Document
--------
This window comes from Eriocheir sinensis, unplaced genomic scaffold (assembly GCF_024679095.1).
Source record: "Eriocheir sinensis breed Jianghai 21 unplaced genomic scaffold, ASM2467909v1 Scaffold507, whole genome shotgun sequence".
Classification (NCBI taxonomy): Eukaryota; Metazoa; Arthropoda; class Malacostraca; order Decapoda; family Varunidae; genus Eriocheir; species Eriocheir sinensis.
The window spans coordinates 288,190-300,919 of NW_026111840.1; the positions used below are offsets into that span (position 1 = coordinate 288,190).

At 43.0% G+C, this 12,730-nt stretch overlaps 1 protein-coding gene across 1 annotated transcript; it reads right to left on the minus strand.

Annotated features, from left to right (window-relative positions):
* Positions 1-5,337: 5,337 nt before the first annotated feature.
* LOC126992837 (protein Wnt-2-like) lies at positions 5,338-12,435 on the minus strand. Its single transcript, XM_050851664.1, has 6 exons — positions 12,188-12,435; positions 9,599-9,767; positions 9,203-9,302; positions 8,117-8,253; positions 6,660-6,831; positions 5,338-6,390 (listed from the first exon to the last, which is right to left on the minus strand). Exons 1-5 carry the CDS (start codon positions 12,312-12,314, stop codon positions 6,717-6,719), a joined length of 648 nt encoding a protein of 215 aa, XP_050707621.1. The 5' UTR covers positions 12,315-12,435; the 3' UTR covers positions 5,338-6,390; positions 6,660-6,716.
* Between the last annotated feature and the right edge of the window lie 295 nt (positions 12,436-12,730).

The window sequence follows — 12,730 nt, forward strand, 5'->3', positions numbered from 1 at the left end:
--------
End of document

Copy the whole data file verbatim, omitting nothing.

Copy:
This window comes from Eriocheir sinensis, unplaced genomic scaffold (assembly GCF_024679095.1).
Source record: "Eriocheir sinensis breed Jianghai 21 unplaced genomic scaffold, ASM2467909v1 Scaffold507, whole genome shotgun sequence".
Classification (NCBI taxonomy): Eukaryota; Metazoa; Arthropoda; class Malacostraca; order Decapoda; family Varunidae; genus Eriocheir; species Eriocheir sinensis.
The window spans coordinates 288,190-300,919 of NW_026111840.1; the positions used below are offsets into that span (position 1 = coordinate 288,190).

At 43.0% G+C, this 12,730-nt stretch overlaps 1 protein-coding gene across 1 annotated transcript; it reads right to left on the minus strand.

Annotated features, from left to right (window-relative positions):
* Positions 1-5,337: 5,337 nt before the first annotated feature.
* LOC126992837 (protein Wnt-2-like) lies at positions 5,338-12,435 on the minus strand. Its single transcript, XM_050851664.1, has 6 exons — positions 12,188-12,435; positions 9,599-9,767; positions 9,203-9,302; positions 8,117-8,253; positions 6,660-6,831; positions 5,338-6,390 (listed from the first exon to the last, which is right to left on the minus strand). Exons 1-5 carry the CDS (start codon positions 12,312-12,314, stop codon positions 6,717-6,719), a joined length of 648 nt encoding a protein of 215 aa, XP_050707621.1. The 5' UTR covers positions 12,315-12,435; the 3' UTR covers positions 5,338-6,390; positions 6,660-6,716.
* Between the last annotated feature and the right edge of the window lie 295 nt (positions 12,436-12,730).

The window sequence follows — 12,730 nt, forward strand, 5'->3', positions numbered from 1 at the left end: